Holiday time means tasty sweets in many households—boozy rum balls; decorative bûche de Noël, or Yule log cake; sticky Italian struffoli; a wall or chimney from the gingerbread house your nana made. “Absolutely not!” you say—it’s like eating a brick?
There’s a good reason for that, suggests a new video from “Kitchen Matters,” a science discovery video series written and produced by graduate students in MIT’s Department of Materials Science and Engineering (DMSE): Gingerbread used for building houses needs different properties than gingerbread for eating.
The video follows Mingyu Yang as he tries to build a gingerbread house with cookies made using the recipe “The Most Delicious Gingerbread Cookies Ever.”
“But every time I try to put the roof on, the walls start bending and they break,” Yang says.
The problem, says Miranda Schwacke, is a mismatch of materials properties and performance, or how well-suited a material is for its intended function. For delicious gingerbread cookies, the targeted properties are having the proper mixture of spices and being soft and moist.
“By contrast, the intended performance of gingerbread cookies for building houses is to perform well as the walls and roof of a house, not to taste the best,” Schwacke says.
Schwacke and Yang explore how to modify the recipe to make more structurally sound cookies, hypothesizing that cutting the amount of butter will make cookies denser and thus better at supporting the house.
“Butter contains water, which can become steam at the high temperatures used for baking, creating air pockets in cookies,” Schwacke says. “This hypothesis is an example of how changing the structure can influence the properties and performance of material.”
“Kitchen Matters” launched in 2020, amid the lockdowns brought on by the covid-19 pandemic. Yang and Schwacke, along with fellow DMSE grad students Jacqueline Baidoo and Camille Farruggio, wanted to teach materials science and engineering concepts using food and familiar tools like stove burners, bowls, and wooden spoons. Episodes they’ve produced examine why certain types of gum are optimal for blowing bubbles; what makes dark, white, and milk chocolate look and taste different; and how to control the properties of caramel.
In the gingerbread video, Schwacke and Yang test out their hypothesis by making two new batches of cookies, one using the original recipe—and the original, generous amount of butter—and one with less butter. To compare properties of the cookies, they turn to Shaymus Hudson, who runs DMSE’s Laboratory for Physical Metallurgy. The lab has characterization equipment for testing materials properties. Using DMSE facilities in a video is a first for the team.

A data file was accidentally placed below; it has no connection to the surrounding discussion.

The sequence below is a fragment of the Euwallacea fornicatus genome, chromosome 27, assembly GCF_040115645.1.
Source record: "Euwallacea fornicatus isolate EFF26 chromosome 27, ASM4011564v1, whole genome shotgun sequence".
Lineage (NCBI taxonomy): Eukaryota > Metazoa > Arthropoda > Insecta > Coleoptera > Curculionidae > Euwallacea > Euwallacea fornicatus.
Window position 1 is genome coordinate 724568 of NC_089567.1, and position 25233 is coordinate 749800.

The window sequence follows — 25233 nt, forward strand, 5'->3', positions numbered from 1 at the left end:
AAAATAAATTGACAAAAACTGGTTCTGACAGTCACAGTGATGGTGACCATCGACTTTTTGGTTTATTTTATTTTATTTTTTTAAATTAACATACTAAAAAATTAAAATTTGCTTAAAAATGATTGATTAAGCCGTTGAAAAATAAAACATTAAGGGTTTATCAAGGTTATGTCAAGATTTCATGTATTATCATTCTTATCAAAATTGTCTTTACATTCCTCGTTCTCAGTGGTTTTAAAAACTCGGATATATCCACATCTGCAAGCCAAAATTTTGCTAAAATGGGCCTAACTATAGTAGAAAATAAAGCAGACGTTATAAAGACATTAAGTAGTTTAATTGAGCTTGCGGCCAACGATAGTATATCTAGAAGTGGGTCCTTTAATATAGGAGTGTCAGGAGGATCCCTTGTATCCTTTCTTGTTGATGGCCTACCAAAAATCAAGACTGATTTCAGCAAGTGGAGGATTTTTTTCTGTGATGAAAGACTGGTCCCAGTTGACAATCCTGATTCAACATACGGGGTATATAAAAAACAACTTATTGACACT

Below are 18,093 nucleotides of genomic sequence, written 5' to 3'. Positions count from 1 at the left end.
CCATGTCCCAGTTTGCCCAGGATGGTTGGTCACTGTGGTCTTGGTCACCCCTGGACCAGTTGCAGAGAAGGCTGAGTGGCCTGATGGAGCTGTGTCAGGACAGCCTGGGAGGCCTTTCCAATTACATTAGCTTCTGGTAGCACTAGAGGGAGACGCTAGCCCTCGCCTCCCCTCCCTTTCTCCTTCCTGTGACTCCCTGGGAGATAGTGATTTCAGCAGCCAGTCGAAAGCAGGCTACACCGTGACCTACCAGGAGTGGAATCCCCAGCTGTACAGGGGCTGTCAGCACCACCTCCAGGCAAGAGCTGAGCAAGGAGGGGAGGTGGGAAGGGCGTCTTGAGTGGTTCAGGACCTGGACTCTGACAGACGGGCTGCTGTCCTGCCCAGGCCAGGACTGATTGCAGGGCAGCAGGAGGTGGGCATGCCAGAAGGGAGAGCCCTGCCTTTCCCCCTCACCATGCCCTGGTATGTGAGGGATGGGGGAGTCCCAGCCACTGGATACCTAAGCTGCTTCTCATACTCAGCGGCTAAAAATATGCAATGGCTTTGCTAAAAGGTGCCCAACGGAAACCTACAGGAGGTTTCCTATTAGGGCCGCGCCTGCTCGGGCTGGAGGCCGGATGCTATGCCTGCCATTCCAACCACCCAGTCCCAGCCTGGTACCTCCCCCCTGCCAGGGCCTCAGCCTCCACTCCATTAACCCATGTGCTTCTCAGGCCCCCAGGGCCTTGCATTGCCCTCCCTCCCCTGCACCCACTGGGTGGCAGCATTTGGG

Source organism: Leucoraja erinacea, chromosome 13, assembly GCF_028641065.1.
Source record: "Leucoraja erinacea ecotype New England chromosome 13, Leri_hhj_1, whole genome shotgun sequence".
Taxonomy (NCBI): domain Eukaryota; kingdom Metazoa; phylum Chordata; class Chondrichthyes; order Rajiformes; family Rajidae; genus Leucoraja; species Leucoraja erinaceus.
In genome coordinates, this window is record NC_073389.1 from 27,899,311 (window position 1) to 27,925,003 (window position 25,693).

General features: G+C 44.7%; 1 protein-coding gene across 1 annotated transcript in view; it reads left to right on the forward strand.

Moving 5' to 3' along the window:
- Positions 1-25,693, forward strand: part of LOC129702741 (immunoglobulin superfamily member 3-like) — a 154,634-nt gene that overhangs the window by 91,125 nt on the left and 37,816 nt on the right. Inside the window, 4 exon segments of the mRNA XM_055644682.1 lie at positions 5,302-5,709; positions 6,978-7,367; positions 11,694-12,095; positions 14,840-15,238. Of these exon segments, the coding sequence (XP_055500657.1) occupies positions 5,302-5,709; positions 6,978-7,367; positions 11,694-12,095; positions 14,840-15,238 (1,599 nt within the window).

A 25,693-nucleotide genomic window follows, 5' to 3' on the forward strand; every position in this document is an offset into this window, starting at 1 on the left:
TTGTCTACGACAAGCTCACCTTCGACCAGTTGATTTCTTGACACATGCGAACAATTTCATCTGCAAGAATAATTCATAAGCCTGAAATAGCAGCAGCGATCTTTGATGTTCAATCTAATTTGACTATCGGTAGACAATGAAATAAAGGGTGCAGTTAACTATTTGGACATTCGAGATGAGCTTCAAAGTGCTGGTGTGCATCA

“The most important properties for making a gingerbread house would probably be strength. It needs to be able to withstand all the forces and all the loads to keep the house upright, straight. But it also needs to have some ductility,” said Hudson, referring to a material’s ability to stretch or bend. “We want the gingerbread to be slightly ductile rather than brittle.”
Hudson uses a three-point bending apparatus, which slowly applies force to a material until it breaks. The tests measure stress, force or pressure applied to a material, and strain, or how much a material stretches or deforms compared to its original shape.
Watch the video “Science of gingerbread houses” to learn the results of the tests and see the team construct a gingerbread house using the optimal building material.
“Kitchen Matters” recently said goodbye to founding member Farruggio, who graduated, but the group gained DMSE grad students Jessica Dong and Tao Cai.
“I’m super excited that they’ll carry ‘Kitchen Matters’ forward after I graduate,” says Yang, who plans to finish his studies in 2024.
In addition to making videos, the team presents at Boston-area science fairs and events such as Winter Family Day in Kendall Square, Cambridge.
Visit the “Kitchen Matters” YouTube channel to learn more.